The last dance of the school year was shortly after that incident and I when I smilingly asked Tracey, "Do ya' wanna go to the dance?" I was stunned when she replied, "I don't think so." Confused, I didn't ask for any further explanation. I went "stag" and saw Tracey there. I asked her if she wanted to dance with me and she declined. Now my heart was broken into 3.1416 pieces (we were taking Geometry that year). In today's hyper-sexualized environment, it's hard to believe that something as fundamental as a mere kiss could be construed as going "too far", but there it was. Well, kiss + erection, so that might've had something to do with it.

High school was... high school. I had my first "serious" girlfriend, Gail, and we dated most of junior and senior years. We did NOT get drunk after prom or end up in a cheap motel, etc. We continued to see each other the summer before leaving for college and came to a mutual agreement (at her suggestion) that we were open to meeting new people at school. The tradition at our high school was for the seniors who had graduated the year before to come back for the Homecoming Dance in the fall. A fair number would attend -- hair longer (boys) or shorter (girls), most with the faint smell of beer or cigarettes or... what was that other sweet odor clinging to their clothes? -- and regale wide-eyed seniors with tales of collegiate debauchery. Love-lorn as always, I'd asked Gail if she'd be home that weekend and go to the dance with me -- she said yes! I was ecstatic. It was the first time I'd seen her since late summer and I imagined we were going to pick up right where we left off. She looked stunning, as always. We had a great evening catching up with friends and each other. We left the dance and I indicated I wanted the evening to continue (I now had a clearer sense of what to do with that erection) but Gail declined and said she wanted to go home. She wrote me a letter a week or so later telling me that she was dating a guy at school and she hoped we could remain friends. I believe she offered that olive branch because she needed a ride home from school over Christmas break and I leapt at the chance to provide it. I made the three-hour drive to her school, waited several more hours for her to return from class, waited several more hours for her to pack up her shit, and then made the drive home. I helped her bring her belongings inside and said hello to her parents. Her mom asked if I wanted to stay for dinner, to which Gail replied, "No, John has to go home." I didn't... but of course I did.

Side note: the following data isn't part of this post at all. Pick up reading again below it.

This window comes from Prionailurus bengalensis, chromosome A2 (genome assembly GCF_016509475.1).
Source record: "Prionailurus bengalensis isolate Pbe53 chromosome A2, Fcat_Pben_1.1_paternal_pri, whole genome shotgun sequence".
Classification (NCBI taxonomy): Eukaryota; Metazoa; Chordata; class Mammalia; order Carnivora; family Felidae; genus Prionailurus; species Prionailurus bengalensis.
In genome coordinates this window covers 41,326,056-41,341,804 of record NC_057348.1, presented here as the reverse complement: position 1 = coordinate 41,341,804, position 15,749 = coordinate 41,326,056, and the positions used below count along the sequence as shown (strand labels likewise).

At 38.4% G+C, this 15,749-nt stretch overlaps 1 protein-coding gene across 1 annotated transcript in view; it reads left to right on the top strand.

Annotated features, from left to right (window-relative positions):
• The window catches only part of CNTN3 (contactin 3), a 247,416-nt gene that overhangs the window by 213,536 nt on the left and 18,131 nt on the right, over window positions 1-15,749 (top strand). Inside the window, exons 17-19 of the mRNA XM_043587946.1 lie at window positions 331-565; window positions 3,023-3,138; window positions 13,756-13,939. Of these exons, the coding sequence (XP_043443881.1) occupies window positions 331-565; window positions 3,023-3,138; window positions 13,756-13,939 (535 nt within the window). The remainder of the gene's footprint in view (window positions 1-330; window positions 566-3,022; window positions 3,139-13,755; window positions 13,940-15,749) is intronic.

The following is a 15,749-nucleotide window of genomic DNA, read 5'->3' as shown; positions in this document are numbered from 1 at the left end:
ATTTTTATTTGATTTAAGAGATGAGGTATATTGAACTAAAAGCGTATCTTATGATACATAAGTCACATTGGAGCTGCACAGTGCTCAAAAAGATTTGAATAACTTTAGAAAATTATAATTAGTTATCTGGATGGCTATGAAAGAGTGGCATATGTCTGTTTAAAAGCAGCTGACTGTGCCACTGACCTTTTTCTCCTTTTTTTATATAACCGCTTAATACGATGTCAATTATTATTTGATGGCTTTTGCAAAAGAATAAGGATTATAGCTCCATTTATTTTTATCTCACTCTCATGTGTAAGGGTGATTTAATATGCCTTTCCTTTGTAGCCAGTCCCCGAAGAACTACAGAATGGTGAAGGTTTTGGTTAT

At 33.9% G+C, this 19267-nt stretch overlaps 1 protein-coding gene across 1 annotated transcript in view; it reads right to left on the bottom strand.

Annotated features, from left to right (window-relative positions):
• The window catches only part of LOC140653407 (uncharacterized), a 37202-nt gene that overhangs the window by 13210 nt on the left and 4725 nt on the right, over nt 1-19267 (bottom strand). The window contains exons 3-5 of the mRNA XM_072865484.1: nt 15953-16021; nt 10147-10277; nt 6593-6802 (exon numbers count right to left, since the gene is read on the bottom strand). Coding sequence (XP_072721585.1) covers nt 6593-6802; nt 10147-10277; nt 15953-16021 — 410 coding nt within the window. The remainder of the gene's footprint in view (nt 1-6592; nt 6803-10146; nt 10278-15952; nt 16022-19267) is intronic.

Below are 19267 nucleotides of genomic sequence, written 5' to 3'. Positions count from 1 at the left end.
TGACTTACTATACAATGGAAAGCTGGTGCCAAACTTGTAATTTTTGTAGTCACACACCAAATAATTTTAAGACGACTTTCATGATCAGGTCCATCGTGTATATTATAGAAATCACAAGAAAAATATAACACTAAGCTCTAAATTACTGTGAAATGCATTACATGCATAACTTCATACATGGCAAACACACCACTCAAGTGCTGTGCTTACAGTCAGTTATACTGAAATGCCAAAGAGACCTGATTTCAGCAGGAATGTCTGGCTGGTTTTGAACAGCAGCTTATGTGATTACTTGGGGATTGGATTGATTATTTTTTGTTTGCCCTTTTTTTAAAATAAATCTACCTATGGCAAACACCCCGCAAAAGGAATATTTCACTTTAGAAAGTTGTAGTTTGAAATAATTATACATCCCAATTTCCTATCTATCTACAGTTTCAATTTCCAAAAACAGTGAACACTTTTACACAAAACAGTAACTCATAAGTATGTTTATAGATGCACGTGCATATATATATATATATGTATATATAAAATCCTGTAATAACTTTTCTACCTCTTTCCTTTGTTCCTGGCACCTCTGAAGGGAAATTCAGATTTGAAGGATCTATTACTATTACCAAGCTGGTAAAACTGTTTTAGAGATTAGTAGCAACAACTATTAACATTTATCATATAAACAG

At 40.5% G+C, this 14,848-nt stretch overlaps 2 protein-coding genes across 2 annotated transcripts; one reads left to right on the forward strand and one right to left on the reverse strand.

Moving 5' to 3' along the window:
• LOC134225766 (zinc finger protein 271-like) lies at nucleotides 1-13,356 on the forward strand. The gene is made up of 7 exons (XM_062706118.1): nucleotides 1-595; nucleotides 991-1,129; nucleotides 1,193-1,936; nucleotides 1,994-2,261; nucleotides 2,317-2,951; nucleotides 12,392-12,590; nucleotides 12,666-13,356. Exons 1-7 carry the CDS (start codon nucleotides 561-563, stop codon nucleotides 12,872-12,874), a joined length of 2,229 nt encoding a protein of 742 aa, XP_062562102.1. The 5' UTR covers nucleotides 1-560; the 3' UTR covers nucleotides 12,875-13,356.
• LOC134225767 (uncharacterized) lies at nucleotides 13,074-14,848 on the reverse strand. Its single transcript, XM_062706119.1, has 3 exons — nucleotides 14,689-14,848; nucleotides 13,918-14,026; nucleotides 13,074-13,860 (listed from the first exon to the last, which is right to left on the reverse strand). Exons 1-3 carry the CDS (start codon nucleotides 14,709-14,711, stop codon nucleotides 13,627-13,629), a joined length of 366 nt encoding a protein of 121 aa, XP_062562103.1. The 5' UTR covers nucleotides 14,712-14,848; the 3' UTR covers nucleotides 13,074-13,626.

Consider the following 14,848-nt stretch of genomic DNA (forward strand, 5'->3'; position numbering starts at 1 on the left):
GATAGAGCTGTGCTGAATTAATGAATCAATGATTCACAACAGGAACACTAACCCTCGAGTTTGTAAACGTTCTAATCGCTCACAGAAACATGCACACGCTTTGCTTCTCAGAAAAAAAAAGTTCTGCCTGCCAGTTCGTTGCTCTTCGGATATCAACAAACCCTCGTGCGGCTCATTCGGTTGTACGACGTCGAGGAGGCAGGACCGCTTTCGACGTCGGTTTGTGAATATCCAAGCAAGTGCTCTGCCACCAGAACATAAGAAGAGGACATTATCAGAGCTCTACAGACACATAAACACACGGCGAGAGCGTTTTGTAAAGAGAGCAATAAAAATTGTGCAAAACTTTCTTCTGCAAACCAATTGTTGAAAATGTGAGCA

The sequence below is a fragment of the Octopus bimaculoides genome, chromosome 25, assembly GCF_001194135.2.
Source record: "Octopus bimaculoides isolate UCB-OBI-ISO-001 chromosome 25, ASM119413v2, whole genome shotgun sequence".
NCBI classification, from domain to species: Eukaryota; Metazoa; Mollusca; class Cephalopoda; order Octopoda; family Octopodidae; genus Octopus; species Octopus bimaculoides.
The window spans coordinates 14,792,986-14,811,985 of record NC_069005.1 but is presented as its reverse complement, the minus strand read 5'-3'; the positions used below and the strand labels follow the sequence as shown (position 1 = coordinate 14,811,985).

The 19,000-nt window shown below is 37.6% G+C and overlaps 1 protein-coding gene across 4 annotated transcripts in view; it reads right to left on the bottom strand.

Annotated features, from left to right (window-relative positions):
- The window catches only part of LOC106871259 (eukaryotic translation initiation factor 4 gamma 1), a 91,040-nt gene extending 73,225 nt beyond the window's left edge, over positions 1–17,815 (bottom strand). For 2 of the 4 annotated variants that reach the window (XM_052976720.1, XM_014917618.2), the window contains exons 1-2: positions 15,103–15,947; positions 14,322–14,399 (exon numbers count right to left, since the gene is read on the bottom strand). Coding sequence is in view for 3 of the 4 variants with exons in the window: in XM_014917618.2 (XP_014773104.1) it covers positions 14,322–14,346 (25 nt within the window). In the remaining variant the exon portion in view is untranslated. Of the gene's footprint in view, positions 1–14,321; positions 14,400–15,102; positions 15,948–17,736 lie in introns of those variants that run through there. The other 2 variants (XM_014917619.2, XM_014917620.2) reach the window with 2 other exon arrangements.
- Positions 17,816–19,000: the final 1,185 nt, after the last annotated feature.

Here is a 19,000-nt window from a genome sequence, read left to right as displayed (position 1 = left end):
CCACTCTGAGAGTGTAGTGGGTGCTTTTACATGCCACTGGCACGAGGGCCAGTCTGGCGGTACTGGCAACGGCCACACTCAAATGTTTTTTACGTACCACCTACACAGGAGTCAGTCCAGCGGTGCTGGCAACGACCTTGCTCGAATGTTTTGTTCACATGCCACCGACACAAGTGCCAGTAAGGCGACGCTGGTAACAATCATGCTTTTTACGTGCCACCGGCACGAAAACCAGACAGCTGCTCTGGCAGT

College was a struggle for me on a variety of levels, but those academic and social adjustments are another story altogether. I ended up coming home for the second semester, enrolling in the local community college. Lots of kids, even some really smart ones, went there in order to save money while getting most of their required courses out of the way and transferring to other, better schools to pursue their majors. A buddy from high school named Randy, who was a year ahead of me, was there and had dated Karen, a classmate of mine, during our senior year. His tale of romantic woe was much like mine and Gail's -- Karen had gone off and was seeing other people while Randy still pined for her. One day Randy told me Karen was coming home for the weekend and had agreed to go out with him -- but only if he found a date for her girlfriend from school who would be visiting. Well, there I was.